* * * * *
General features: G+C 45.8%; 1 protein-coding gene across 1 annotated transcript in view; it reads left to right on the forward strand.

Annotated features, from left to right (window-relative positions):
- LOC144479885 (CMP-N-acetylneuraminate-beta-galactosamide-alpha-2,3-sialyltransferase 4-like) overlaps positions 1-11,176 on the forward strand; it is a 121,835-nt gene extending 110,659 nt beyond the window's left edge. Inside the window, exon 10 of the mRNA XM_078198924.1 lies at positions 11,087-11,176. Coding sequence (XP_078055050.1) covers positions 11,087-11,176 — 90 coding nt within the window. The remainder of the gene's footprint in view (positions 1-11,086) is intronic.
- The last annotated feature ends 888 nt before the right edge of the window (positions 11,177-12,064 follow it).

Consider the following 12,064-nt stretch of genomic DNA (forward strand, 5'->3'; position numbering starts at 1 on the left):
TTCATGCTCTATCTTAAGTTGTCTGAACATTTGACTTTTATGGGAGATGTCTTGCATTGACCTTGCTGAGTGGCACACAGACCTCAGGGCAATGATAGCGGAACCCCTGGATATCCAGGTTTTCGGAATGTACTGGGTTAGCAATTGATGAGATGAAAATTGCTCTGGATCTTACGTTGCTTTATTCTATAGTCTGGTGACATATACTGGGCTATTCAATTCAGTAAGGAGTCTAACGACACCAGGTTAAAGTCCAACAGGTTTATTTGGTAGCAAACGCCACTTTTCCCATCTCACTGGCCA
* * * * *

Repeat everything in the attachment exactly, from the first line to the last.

General features: G+C 45.8%; 1 protein-coding gene across 1 annotated transcript in view; it reads left to right on the forward strand.

Annotated features, from left to right (window-relative positions):
- LOC144479885 (CMP-N-acetylneuraminate-beta-galactosamide-alpha-2,3-sialyltransferase 4-like) overlaps positions 1-11,176 on the forward strand; it is a 121,835-nt gene extending 110,659 nt beyond the window's left edge. Inside the window, exon 10 of the mRNA XM_078198924.1 lies at positions 11,087-11,176. Coding sequence (XP_078055050.1) covers positions 11,087-11,176 — 90 coding nt within the window. The remainder of the gene's footprint in view (positions 1-11,086) is intronic.
- The last annotated feature ends 888 nt before the right edge of the window (positions 11,177-12,064 follow it).

Consider the following 12,064-nt stretch of genomic DNA (forward strand, 5'->3'; position numbering starts at 1 on the left):
TTCATGCTCTATCTTAAGTTGTCTGAACATTTGACTTTTATGGGAGATGTCTTGCATTGACCTTGCTGAGTGGCACACAGACCTCAGGGCAATGATAGCGGAACCCCTGGATATCCAGGTTTTCGGAATGTACTGGGTTAGCAATTGATGAGATGAAAATTGCTCTGGATCTTACGTTGCTTTATTCTATAGTCTGGTGACATATACTGGGCTATTCAATTCAGTAAGGAGTCTAACGACACCAGGTTAAAGTCCAACAGGTTTATTTGGTAGCAAACGCCACTTTTCCCATCTCACTGGCCA